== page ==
Friday, January 25, 2013

Migrants with no job or money are being allowed to settle in Britain because of failure of background checks

Immigrants are being granted permission to settle in Britain despite having ‘zero income and no employment’, a government inspector warned last night.

The failure to carry out full background checks on the migrants undermines a key Home Office policy that applicants should be able to support themselves and their families without relying on the State.

Foreign nationals who want to remain in the UK permanently are supposed to undergo strict checks by officials into their financial background.

As a minimum, they require enough money to pay for housing, plus a disposable income of more than £100 a week.

But the chief inspector of immigration, John Vine, found potentially tens of thousands were having their applications rubber-stamped without either a face-to-face interview or HMRC investigation.

An estimated one million migrants apply for permission to stay in the UK each year.

But, incredibly, HMRC is willing to do only 3,000 checks a year for the UK Border Agency – just 250 every month. Such checks would establish if a migrant who claimed to be able to support themselves was telling the truth about their income or even having a job.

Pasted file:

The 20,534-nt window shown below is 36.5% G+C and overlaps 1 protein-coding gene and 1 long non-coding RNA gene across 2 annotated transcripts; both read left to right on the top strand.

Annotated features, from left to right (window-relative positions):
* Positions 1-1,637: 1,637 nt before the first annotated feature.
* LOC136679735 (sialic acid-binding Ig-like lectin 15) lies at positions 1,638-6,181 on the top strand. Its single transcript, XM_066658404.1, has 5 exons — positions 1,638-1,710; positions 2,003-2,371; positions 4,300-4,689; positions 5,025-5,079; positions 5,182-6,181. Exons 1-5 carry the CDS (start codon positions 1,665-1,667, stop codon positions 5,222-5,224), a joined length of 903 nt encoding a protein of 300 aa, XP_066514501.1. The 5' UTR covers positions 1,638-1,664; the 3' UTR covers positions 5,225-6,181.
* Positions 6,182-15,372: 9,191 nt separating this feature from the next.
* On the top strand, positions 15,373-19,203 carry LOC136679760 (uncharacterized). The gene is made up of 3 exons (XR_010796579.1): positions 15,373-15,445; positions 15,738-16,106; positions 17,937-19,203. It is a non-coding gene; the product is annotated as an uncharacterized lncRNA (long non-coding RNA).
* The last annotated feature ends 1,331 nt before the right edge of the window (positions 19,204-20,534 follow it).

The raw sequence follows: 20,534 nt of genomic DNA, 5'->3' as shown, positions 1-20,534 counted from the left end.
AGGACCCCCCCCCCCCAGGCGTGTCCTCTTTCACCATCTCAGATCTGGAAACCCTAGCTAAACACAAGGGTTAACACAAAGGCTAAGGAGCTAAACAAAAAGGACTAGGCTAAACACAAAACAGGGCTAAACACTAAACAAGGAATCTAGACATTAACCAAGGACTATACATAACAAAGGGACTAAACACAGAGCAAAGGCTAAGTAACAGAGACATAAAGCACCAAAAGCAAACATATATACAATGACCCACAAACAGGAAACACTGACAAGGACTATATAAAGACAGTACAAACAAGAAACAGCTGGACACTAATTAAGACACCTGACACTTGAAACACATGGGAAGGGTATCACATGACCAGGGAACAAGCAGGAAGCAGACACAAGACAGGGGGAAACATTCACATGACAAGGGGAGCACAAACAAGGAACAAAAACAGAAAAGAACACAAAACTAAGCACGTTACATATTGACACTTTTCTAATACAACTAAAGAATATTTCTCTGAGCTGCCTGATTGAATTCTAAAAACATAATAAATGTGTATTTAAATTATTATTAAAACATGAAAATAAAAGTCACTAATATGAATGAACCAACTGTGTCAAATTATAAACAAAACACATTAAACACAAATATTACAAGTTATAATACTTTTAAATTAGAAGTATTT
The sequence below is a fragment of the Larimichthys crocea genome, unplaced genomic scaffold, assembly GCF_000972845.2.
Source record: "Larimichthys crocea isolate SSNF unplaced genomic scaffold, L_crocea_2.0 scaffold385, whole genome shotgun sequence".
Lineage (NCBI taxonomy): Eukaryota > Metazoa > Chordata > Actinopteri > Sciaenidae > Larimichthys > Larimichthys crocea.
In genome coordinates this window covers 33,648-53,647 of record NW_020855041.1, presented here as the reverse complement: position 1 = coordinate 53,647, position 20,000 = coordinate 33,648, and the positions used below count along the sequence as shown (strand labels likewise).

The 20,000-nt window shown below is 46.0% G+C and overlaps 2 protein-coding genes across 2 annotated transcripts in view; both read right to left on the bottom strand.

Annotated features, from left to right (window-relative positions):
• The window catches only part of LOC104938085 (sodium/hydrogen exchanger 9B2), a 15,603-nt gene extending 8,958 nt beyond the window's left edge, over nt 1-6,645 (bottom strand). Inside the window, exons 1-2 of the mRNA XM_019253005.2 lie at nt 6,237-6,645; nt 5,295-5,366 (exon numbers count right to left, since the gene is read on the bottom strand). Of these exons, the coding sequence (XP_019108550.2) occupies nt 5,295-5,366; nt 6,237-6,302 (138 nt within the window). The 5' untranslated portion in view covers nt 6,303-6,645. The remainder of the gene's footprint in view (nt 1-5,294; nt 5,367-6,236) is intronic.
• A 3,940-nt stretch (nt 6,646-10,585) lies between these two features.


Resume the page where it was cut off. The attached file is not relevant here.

As a result of the HMRC policy, officials are letting migrants stay without having had access to wages slips, P60 forms and other crucial data.

Mr Vine, who carried out spot checks on a small sample of cases, said officials had granted permission to settle here despite the applicant having ‘zero income and no employment’.

He said the number of HMRC checks was ‘insufficient’ and must be urgently increased.

Of 49 cases he looked at where migrants were asking to stay on the grounds of marriage, not a single person was interviewed. This is despite huge concern over sham marriages.

In other cases, the application was decided while the husband or wife was still overseas. Mr Vine said in one in every ten of such cases the decision reached by immigration officials was ‘unreasonable’, mainly due to  insufficient evidence the migrant could afford to support themselves.